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Dan Lauria Wants To Bring Theatre Back To Its Wonder Years

By Gary Wien


The theatre needs more people like Dan Lauria. He's best known for his role as the father on TV's "The Wonder Years", but, in addition to his work in television and movies, he's a true champion of the theatre. More importantly, he's a true champion of new theatre.

Dan will be making his return to the George Street Playhouse stage this January for Lee Blessing's new production, The Winning Streak. In the play, he portrays a retired major league umpire who lives near a ballpark. His world is shaken up a bit with the introduction of his son, the byproduct of a one-night stand that happened roughly 30 years ago.

The play takes you inside a father-son relationship that's never existed and may never get off the ground. As with most plays by Lee Blessing, there are comedic moments, bitter-sweet moments, and harsh doses of honesty making for a highly enjoyable story.

Dan Lauria's return to George Street was largely due to Lee Blessing. For 10 years, he ran a writing program in Los Angeles where they read a new play every Monday night. The idea was to help writers get literary agents. One of the writers they read each year was Blessing.

"It's always the writing that attracts me," explained Dan Lauria. "I was supposed to go back to L.A. for pilot season right after the first of January and Lee called and said, 'hey, I've got a new one' so I said let's go. It's a crime that we have so many good new writers that can't get produced."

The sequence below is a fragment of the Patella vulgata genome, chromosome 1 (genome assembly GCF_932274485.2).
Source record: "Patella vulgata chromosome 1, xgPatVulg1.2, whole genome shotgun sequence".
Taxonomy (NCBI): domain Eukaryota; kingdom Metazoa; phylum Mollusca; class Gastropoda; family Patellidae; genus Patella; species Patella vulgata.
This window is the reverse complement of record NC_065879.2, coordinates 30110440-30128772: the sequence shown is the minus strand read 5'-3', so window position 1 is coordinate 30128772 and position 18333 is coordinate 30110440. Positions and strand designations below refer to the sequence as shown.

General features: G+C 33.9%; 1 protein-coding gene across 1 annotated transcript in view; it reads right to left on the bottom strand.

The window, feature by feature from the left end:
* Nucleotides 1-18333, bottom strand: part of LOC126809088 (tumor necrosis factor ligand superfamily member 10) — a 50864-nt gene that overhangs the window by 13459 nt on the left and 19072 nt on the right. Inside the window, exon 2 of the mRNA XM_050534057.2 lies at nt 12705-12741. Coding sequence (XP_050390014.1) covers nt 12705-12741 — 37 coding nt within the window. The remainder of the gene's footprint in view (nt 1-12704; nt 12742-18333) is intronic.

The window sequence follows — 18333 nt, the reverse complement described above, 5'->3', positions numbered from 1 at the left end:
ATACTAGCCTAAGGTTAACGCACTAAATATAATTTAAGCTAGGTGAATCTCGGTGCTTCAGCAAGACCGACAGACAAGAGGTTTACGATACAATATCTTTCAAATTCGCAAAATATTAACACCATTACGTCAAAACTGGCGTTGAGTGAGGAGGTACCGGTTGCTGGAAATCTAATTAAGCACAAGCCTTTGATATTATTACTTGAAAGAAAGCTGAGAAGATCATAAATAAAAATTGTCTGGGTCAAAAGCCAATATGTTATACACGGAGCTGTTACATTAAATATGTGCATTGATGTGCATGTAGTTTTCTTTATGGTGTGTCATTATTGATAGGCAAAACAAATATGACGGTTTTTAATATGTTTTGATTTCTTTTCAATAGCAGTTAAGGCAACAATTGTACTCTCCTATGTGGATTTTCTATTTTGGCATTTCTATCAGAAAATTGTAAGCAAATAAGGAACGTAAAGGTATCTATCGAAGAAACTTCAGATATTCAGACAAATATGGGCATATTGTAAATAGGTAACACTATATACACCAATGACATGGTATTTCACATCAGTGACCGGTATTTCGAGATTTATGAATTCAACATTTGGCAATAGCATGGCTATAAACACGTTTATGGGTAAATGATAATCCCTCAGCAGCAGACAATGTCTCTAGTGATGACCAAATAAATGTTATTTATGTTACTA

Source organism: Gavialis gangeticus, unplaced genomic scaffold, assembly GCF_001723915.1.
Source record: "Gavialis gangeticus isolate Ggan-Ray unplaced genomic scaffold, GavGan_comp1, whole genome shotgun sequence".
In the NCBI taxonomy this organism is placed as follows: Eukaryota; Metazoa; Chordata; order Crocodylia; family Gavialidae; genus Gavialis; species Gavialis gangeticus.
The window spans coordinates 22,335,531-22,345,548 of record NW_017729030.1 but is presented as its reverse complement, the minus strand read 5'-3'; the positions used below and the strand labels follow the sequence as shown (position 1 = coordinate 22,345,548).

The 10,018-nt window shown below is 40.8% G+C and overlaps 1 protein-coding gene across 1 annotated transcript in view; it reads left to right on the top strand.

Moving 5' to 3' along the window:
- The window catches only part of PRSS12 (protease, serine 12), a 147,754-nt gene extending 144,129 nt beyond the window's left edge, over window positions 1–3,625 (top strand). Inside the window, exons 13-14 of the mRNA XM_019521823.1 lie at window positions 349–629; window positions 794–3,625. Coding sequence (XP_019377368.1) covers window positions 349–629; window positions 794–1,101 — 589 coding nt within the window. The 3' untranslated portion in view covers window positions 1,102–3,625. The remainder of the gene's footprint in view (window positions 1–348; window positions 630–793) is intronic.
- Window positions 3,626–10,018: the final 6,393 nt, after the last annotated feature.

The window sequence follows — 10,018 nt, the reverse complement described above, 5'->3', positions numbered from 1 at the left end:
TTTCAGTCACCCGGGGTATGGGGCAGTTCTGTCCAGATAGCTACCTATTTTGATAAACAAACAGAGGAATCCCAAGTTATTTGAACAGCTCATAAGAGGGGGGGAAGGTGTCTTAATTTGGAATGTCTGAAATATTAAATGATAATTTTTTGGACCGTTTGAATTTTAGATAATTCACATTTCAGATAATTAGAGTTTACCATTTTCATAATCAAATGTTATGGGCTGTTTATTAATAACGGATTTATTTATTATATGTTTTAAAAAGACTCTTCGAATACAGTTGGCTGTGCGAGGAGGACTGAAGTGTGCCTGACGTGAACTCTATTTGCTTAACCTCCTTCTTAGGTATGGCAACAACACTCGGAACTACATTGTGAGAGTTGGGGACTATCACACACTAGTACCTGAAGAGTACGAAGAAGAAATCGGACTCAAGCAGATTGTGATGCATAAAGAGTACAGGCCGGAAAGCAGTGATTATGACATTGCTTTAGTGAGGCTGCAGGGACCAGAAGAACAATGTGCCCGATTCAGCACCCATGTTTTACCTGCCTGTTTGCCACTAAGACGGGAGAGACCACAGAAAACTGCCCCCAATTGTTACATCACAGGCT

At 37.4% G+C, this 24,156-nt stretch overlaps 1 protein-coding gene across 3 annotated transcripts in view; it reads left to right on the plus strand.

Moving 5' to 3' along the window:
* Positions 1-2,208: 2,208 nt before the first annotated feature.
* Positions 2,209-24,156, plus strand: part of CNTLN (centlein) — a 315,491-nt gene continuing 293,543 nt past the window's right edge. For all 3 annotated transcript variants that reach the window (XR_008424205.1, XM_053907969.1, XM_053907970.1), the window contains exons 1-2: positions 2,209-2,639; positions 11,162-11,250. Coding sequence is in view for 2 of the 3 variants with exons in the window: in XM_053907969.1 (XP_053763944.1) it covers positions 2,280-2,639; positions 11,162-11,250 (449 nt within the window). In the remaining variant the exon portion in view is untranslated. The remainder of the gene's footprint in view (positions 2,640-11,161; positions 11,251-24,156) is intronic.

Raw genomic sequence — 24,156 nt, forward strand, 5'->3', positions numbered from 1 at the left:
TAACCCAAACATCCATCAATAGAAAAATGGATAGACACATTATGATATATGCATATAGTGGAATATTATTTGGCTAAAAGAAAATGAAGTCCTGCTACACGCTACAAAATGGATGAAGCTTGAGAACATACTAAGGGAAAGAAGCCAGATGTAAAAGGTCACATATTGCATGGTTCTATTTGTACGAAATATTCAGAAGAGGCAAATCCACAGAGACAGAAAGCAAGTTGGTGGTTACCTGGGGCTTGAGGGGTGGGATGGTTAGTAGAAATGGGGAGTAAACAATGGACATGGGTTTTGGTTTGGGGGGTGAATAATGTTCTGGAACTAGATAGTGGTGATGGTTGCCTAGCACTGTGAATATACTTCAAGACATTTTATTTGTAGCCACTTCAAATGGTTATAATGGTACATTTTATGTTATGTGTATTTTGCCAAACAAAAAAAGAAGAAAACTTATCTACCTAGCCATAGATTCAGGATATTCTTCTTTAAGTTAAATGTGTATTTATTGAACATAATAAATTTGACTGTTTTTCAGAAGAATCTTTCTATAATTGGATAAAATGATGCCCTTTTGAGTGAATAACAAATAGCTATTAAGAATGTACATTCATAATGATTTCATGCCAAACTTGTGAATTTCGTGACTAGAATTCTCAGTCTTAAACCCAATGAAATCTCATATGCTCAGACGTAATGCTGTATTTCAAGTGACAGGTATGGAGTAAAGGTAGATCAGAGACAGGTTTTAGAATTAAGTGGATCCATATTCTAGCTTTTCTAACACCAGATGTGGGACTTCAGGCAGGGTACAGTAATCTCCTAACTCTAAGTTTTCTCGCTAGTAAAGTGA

Lauria knows a thing or two about getting new work produced. As an actor that has performed in theatres from coast to coast, Lauria is adamant about only acting in new productions.

"I don't do plays by dead white guys," said Lauria. "I've only done one revival in 17 years. Jack Klugman made me do The Price. He only got me to do it because he said Arthur Miller's not dead yet! But that's the only revival I've done."

When Lauria talks about theatre, you hear a passion in his voice that yearns to see theatre reclaim its place in the entertainment world. He mentions places like Seattle and Chicago, but admits that there isn't any one true spot for new works anymore. And he's seen the changes happen firsthand.

"Even 15 years ago, 50 regional theatres would all do a new play that was not done anywhere else," he explained. "Now five or six theatres will do a new play. One will make a little noise and the other 45 theatres will do that play and say it's a new play. This year it's Richard Dresser's Rounding Third; a couple of years ago it was Marc St. Germain's Camping With Henry and Tom. The Laramie Project must have been done in 50 regional theatres and every one said it was a new play. But it wasn't new, it was new the first time it did it.

So, we don't have regional theatres now trying to discover the new writer and get to New York. We have somebody in New York who will put up a play and make a little noise and then that play is done as the new play for the regional theatre. And you wonder why the audience is getting older and older when you don't bring kids in. Well, we don't do plays by younger people."